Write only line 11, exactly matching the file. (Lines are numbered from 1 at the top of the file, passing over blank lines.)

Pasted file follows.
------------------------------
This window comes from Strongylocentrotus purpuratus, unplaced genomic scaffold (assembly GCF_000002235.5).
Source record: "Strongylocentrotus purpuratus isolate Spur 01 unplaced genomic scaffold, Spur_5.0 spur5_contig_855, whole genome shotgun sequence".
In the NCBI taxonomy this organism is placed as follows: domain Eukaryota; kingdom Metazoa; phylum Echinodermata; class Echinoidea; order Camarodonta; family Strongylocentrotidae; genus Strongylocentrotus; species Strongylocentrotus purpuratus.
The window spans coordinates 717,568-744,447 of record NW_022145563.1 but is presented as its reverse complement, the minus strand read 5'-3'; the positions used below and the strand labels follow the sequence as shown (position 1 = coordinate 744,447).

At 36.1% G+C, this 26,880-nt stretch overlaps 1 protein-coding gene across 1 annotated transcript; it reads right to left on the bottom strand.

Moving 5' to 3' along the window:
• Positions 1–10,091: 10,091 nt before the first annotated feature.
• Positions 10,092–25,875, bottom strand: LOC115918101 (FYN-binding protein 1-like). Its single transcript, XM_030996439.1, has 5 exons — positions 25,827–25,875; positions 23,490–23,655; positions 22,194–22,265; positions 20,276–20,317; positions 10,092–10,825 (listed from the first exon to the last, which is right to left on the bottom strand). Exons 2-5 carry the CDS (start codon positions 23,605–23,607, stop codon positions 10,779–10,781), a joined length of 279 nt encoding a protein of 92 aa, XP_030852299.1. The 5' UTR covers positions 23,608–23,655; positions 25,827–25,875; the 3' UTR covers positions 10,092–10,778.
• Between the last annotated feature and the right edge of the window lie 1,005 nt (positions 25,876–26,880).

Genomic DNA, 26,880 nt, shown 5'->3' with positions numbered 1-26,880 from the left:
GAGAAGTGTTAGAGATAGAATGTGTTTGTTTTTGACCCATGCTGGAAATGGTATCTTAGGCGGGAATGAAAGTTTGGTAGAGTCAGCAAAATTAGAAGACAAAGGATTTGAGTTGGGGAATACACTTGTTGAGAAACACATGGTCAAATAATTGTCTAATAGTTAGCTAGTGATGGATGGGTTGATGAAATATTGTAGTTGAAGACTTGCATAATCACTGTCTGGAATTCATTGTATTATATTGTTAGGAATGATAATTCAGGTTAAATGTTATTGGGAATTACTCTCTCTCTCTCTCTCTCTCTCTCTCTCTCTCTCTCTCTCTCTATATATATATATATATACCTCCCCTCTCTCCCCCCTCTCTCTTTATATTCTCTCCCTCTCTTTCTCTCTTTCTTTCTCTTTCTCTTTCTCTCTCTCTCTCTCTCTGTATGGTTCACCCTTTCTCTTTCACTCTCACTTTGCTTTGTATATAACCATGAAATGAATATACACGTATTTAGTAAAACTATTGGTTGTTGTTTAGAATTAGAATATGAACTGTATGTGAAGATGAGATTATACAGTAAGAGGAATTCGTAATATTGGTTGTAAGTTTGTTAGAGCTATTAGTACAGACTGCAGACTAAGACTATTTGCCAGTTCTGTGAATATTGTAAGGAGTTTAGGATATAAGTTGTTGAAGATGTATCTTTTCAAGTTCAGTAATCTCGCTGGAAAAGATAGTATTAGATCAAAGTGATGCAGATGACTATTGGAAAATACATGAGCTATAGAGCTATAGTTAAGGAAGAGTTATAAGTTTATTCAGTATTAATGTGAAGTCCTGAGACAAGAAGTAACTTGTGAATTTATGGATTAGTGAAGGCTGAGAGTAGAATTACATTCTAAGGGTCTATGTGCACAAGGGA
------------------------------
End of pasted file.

GAGAAGTGTTAGAGATAGAATGTGTTTGTTTTTGACCCATGCTGGAAATGGTATCTTAGGCGGGAATGAAAGTTTGGTAGAGTCAGCAAAATTAGAAGACAAAGGATTTGAGTTGGGGAATACACTTGTTGAGAAACACATGGTCAAATAATTGTCTAATAGTTAGCTAGTGATGGATGGGTTGATGAAATATTGTAGTTGAAGACTTGCATAATCACTGTCTGGAATTCATTGTATTATATTGTTAGGAATGATAATTCAGGTTAAATGTTATTGGGAATTACTCTCTCTCTCTCTCTCTCTCTCTCTCTCTCTCTCTCTCTCTCTATATATATATATATATACCTCCCCTCTCTCCCCCCTCTCTCTTTATATTCTCTCCCTCTCTTTCTCTCTTTCTTTCTCTTTCTCTTTCTCTCTCTCTCTCTCTCTGTATGGTTCACCCTTTCTCTTTCACTCTCACTTTGCTTTGTATATAACCATGAAATGAATATACACGTATTTAGTAAAACTATTGGTTGTTGTTTAGAATTAGAATATGAACTGTATGTGAAGATGAGATTATACAGTAAGAGGAATTCGTAATATTGGTTGTAAGTTTGTTAGAGCTATTAGTACAGACTGCAGACTAAGACTATTTGCCAGTTCTGTGAATATTGTAAGGAGTTTAGGATATAAGTTGTTGAAGATGTATCTTTTCAAGTTCAGTAATCTCGCTGGAAAAGATAGTATTAGATCAAAGTGATGCAGATGACTATTGGAAAATACATGAGCTATAGAGCTATAGTTAAGGAAGAGTTATAAGTTTATTCAGTATTAATGTGAAGTCCTGAGACAAGAAGTAACTTGTGAATTTATGGATTAGTGAAGGCTGAGAGTAGAATTACATTCTAAGGGTCTATGTGCACAAGGGA